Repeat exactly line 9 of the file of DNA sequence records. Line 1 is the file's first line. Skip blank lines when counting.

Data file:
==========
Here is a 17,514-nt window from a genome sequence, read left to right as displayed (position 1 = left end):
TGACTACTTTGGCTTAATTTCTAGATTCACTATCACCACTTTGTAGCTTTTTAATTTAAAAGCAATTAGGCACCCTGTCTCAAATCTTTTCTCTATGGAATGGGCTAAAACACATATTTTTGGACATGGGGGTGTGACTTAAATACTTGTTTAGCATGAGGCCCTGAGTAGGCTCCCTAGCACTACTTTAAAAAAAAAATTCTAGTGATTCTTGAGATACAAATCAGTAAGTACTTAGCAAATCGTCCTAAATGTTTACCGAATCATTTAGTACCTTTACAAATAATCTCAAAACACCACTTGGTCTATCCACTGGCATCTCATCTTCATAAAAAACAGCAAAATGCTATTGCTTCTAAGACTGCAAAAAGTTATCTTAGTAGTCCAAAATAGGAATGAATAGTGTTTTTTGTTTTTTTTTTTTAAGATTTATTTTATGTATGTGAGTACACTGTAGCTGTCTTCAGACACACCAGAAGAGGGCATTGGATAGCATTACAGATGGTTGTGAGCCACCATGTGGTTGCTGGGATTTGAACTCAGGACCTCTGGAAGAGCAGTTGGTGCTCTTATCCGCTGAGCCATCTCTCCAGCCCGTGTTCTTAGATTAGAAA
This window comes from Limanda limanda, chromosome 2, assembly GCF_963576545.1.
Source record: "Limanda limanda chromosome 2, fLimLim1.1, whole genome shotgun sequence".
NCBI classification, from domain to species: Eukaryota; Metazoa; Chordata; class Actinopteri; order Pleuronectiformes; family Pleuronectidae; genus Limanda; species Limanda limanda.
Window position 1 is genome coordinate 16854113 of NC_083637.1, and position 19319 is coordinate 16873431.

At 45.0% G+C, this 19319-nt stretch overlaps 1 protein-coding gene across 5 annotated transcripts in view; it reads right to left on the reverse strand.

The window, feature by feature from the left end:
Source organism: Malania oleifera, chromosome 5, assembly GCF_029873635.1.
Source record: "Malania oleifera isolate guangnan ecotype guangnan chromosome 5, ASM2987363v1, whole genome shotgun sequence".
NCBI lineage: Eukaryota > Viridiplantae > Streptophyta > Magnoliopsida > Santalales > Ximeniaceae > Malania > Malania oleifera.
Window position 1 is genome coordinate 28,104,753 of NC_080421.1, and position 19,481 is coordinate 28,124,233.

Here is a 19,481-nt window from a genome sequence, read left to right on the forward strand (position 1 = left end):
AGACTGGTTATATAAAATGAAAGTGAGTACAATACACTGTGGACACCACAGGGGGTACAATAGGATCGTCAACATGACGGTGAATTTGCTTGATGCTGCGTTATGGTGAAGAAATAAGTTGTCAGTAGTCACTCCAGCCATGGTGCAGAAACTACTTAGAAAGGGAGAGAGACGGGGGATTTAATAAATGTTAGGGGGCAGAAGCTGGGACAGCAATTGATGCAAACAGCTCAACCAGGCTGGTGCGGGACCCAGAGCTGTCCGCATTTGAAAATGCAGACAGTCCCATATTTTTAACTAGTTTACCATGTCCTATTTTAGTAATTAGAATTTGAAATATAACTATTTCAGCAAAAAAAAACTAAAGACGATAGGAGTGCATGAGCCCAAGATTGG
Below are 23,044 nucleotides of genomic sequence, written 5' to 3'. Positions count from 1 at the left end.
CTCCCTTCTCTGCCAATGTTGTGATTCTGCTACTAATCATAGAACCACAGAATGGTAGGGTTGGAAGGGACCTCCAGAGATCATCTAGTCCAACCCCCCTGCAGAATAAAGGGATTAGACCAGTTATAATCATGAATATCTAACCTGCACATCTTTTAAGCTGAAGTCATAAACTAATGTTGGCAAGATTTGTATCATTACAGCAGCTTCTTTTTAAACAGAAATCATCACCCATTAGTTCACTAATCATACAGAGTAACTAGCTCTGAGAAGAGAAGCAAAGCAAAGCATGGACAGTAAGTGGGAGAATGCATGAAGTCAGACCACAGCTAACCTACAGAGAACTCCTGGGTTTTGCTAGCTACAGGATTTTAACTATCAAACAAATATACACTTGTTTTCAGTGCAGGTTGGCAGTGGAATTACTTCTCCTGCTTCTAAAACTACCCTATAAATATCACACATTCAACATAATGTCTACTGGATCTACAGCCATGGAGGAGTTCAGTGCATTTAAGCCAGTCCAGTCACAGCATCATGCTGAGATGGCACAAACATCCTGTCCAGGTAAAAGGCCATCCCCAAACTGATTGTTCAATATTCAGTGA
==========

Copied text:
Source organism: Malania oleifera, chromosome 5, assembly GCF_029873635.1.